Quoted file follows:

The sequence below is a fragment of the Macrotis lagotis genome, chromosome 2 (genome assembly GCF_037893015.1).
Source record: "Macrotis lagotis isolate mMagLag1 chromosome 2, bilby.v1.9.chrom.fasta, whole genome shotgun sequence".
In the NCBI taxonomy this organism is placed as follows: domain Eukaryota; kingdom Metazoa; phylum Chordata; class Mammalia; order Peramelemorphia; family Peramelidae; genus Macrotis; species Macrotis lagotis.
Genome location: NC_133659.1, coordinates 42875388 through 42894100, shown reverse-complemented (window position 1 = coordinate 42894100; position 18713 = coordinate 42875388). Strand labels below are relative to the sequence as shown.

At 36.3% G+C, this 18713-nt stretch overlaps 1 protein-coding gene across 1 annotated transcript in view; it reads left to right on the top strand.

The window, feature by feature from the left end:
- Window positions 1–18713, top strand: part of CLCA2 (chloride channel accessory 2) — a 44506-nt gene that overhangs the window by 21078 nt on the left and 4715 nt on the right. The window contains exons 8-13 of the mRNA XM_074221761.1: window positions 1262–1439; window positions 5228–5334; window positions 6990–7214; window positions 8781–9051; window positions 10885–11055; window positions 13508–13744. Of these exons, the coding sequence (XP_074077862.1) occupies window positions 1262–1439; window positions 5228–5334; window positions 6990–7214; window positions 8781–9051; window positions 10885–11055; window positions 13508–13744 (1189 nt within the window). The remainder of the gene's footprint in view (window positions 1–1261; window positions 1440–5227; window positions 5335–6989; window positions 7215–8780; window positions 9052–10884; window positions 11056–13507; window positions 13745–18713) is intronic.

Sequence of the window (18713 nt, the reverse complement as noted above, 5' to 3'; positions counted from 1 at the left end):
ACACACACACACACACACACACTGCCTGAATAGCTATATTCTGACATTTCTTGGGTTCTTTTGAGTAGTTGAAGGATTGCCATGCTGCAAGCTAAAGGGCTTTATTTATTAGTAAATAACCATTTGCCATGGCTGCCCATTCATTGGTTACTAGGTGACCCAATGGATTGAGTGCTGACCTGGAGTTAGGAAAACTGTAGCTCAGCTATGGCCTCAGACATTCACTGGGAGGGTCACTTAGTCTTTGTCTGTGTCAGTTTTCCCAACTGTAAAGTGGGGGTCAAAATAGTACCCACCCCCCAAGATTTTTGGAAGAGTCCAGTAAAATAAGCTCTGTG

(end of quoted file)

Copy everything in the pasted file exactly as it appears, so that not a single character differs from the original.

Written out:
The sequence below is a fragment of the Macrotis lagotis genome, chromosome 2 (genome assembly GCF_037893015.1).
Source record: "Macrotis lagotis isolate mMagLag1 chromosome 2, bilby.v1.9.chrom.fasta, whole genome shotgun sequence".
In the NCBI taxonomy this organism is placed as follows: domain Eukaryota; kingdom Metazoa; phylum Chordata; class Mammalia; order Peramelemorphia; family Peramelidae; genus Macrotis; species Macrotis lagotis.
Genome location: NC_133659.1, coordinates 42875388 through 42894100, shown reverse-complemented (window position 1 = coordinate 42894100; position 18713 = coordinate 42875388). Strand labels below are relative to the sequence as shown.

At 36.3% G+C, this 18713-nt stretch overlaps 1 protein-coding gene across 1 annotated transcript in view; it reads left to right on the top strand.

The window, feature by feature from the left end:
- Window positions 1–18713, top strand: part of CLCA2 (chloride channel accessory 2) — a 44506-nt gene that overhangs the window by 21078 nt on the left and 4715 nt on the right. The window contains exons 8-13 of the mRNA XM_074221761.1: window positions 1262–1439; window positions 5228–5334; window positions 6990–7214; window positions 8781–9051; window positions 10885–11055; window positions 13508–13744. Of these exons, the coding sequence (XP_074077862.1) occupies window positions 1262–1439; window positions 5228–5334; window positions 6990–7214; window positions 8781–9051; window positions 10885–11055; window positions 13508–13744 (1189 nt within the window). The remainder of the gene's footprint in view (window positions 1–1261; window positions 1440–5227; window positions 5335–6989; window positions 7215–8780; window positions 9052–10884; window positions 11056–13507; window positions 13745–18713) is intronic.

Sequence of the window (18713 nt, the reverse complement as noted above, 5' to 3'; positions counted from 1 at the left end):
ACACACACACACACACACACACTGCCTGAATAGCTATATTCTGACATTTCTTGGGTTCTTTTGAGTAGTTGAAGGATTGCCATGCTGCAAGCTAAAGGGCTTTATTTATTAGTAAATAACCATTTGCCATGGCTGCCCATTCATTGGTTACTAGGTGACCCAATGGATTGAGTGCTGACCTGGAGTTAGGAAAACTGTAGCTCAGCTATGGCCTCAGACATTCACTGGGAGGGTCACTTAGTCTTTGTCTGTGTCAGTTTTCCCAACTGTAAAGTGGGGGTCAAAATAGTACCCACCCCCCAAGATTTTTGGAAGAGTCCAGTAAAATAAGCTCTGTG